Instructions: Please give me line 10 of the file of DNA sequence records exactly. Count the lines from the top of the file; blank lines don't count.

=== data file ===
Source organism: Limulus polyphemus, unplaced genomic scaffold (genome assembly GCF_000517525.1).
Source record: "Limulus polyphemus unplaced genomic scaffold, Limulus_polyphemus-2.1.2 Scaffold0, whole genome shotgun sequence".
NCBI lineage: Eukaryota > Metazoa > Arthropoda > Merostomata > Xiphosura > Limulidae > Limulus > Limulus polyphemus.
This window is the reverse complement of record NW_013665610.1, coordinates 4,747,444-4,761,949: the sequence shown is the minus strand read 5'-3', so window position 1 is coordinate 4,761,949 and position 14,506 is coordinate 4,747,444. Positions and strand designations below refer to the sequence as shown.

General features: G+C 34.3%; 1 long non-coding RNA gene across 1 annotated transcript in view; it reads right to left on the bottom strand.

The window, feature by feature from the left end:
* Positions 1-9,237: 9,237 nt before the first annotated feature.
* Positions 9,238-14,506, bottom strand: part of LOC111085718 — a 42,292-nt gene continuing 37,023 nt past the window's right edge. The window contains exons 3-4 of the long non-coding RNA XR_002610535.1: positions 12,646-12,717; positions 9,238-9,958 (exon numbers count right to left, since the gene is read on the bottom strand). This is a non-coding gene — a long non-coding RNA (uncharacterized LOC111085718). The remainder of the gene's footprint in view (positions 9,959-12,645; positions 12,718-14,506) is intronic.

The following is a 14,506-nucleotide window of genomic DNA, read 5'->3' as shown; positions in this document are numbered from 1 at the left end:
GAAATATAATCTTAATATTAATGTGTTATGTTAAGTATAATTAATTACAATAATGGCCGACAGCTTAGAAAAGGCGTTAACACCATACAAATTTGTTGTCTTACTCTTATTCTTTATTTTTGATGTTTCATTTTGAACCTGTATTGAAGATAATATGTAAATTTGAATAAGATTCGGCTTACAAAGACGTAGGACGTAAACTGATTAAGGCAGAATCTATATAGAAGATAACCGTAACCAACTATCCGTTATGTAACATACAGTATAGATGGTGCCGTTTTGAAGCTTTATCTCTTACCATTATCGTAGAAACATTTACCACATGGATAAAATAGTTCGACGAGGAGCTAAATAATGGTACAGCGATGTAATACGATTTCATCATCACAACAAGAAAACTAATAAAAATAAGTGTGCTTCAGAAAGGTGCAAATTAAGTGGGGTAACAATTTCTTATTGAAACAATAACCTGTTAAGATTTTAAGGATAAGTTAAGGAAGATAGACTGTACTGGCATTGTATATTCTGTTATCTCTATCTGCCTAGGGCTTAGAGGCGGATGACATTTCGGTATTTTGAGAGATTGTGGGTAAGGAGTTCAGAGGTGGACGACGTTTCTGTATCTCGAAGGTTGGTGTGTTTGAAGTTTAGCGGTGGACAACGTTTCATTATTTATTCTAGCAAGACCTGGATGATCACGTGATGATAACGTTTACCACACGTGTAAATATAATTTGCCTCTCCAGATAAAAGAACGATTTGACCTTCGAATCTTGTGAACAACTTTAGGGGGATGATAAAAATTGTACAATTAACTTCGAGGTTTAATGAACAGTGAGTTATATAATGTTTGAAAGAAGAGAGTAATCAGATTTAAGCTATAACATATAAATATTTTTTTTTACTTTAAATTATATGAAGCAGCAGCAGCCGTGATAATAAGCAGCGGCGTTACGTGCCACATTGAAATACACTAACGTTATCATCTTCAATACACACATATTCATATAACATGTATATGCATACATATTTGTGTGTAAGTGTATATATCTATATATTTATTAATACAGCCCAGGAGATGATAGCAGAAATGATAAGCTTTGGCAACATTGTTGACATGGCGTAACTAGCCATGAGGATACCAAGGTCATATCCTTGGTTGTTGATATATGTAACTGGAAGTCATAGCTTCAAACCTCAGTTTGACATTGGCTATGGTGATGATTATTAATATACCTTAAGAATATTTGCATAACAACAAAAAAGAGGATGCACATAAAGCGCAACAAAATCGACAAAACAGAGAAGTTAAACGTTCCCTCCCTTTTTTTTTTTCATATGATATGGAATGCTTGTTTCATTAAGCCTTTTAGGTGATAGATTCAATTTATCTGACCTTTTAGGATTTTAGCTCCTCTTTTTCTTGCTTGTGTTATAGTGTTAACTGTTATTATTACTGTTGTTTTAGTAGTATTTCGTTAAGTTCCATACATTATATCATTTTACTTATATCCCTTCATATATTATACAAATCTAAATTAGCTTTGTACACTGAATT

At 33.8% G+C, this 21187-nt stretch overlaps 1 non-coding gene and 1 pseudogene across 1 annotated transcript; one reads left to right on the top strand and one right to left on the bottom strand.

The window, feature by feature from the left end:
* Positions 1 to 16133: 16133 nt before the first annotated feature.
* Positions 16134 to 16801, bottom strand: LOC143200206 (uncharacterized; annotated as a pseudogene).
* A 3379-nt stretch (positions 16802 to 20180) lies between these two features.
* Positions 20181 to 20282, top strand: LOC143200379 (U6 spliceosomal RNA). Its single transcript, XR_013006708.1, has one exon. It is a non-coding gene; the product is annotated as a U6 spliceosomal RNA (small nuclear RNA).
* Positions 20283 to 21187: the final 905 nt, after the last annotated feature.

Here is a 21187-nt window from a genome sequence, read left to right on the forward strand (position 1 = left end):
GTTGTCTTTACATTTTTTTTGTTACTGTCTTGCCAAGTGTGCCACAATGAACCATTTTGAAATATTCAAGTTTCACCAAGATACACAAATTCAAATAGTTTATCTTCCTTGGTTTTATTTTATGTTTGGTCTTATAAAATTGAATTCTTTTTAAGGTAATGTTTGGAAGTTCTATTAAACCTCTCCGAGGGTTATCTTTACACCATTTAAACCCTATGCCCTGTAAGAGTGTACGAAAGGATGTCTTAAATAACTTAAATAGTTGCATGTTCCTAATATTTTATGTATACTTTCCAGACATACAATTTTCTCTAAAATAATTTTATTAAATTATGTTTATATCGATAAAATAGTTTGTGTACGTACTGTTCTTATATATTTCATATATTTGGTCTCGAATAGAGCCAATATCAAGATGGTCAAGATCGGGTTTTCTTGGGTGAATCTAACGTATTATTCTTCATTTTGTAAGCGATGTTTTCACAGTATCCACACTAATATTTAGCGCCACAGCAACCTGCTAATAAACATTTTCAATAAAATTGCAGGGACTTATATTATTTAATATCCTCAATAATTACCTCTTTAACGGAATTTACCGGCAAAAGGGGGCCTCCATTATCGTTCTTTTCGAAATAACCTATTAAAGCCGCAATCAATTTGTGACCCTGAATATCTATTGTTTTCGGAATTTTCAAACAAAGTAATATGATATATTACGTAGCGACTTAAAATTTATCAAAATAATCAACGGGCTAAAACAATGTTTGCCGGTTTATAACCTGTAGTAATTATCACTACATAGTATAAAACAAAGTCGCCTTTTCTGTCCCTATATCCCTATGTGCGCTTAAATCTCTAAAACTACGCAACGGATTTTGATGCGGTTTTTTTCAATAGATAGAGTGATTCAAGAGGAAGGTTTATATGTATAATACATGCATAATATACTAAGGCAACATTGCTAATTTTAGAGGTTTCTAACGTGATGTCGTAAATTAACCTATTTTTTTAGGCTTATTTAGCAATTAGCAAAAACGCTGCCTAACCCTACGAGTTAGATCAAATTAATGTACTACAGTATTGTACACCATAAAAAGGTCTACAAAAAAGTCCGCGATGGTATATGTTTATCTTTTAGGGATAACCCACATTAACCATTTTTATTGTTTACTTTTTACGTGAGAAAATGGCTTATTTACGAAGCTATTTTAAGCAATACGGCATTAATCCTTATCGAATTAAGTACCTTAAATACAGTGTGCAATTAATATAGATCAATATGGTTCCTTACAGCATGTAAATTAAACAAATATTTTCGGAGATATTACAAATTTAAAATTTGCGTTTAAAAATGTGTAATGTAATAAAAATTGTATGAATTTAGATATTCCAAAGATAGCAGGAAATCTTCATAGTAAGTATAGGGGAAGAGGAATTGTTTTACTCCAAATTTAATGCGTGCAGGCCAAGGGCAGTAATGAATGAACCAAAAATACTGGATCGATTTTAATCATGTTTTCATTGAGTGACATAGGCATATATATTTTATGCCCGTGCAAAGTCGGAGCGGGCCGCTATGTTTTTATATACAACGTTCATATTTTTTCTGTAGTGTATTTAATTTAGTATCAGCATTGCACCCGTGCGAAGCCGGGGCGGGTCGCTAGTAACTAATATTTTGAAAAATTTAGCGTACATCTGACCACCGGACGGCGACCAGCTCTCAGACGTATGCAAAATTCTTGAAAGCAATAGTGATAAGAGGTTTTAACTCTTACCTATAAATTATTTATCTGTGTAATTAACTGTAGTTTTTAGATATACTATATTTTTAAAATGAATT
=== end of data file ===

GAAATATAATCTTAATATTAATGTGTTATGTTAAGTATAATTAATTACAATAATGGCCGACAGCTTAGAAAAGGCGTTAACACCATACAAATTTGTTGTCTTACTCTTATTCTTTATTTTTGATGTTTCATTTTGAACCTGTATTGAAGATAATATGTAAATTTGAATAAGATTCGGCTTACAAAGACGTAGGACGTAAACTGATTAAGGCAGAATCTATATAGAAGATAACCGTAACCAACTATCCGTTATGTAACATACAGTATAGATGGTGCCGTTTTGAAGCTTTATCTCTTACCATTATCGTAGAAACATTTACCACATGGATAAAATAGTTCGACGAGGAGCTAAATAATGGTACAGCGATGTAATACGATTTCATCATCACAACAAGAAAACTAATAAAAATAAGTGTGCTTCAGAAAGGTGCAAATTAAGTGGGGTAACAATTTCTTATTGAAACAATAACCTGTTAAGATTTTAAGGATAAGTTAAGGAAGATAGACTGTACTGGCATTGTATATTCTGTTATCTCTATCTGCCTAGGGCTTAGAGGCGGATGACATTTCGGTATTTTGAGAGATTGTGGGTAAGGAGTTCAGAGGTGGACGACGTTTCTGTATCTCGAAGGTTGGTGTGTTTGAAGTTTAGCGGTGGACAACGTTTCATTATTTATTCTAGCAAGACCTGGATGATCACGTGATGATAACGTTTACCACACGTGTAAATATAATTTGCCTCTCCAGATAAAAGAACGATTTGACCTTCGAATCTTGTGAACAACTTTAGGGGGATGATAAAAATTGTACAATTAACTTCGAGGTTTAATGAACAGTGAGTTATATAATGTTTGAAAGAAGAGAGTAATCAGATTTAAGCTATAACATATAAATATTTTTTTTTACTTTAAATTATATGAAGCAGCAGCAGCCGTGATAATAAGCAGCGGCGTTACGTGCCACATTGAAATACACTAACGTTATCATCTTCAATACACACATATTCATATAACATGTATATGCATACATATTTGTGTGTAAGTGTATATATCTATATATTTATTAATACAGCCCAGGAGATGATAGCAGAAATGATAAGCTTTGGCAACATTGTTGACATGGCGTAACTAGCCATGAGGATACCAAGGTCATATCCTTGGTTGTTGATATATGTAACTGGAAGTCATAGCTTCAAACCTCAGTTTGACATTGGCTATGGTGATGATTATTAATATACCTTAAGAATATTTGCATAACAACAAAAAAGAGGATGCACATAAAGCGCAACAAAATCGACAAAACAGAGAAGTTAAACGTTCCCTCCCTTTTTTTTTTTCATATGATATGGAATGCTTGTTTCATTAAGCCTTTTAGGTGATAGATTCAATTTATCTGACCTTTTAGGATTTTAGCTCCTCTTTTTCTTGCTTGTGTTATAGTGTTAACTGTTATTATTACTGTTGTTTTAGTAGTATTTCGTTAAGTTCCATACATTATATCATTTTACTTATATCCCTTCATATATTATACAAATCTAAATTAGCTTTGTACACTGAATT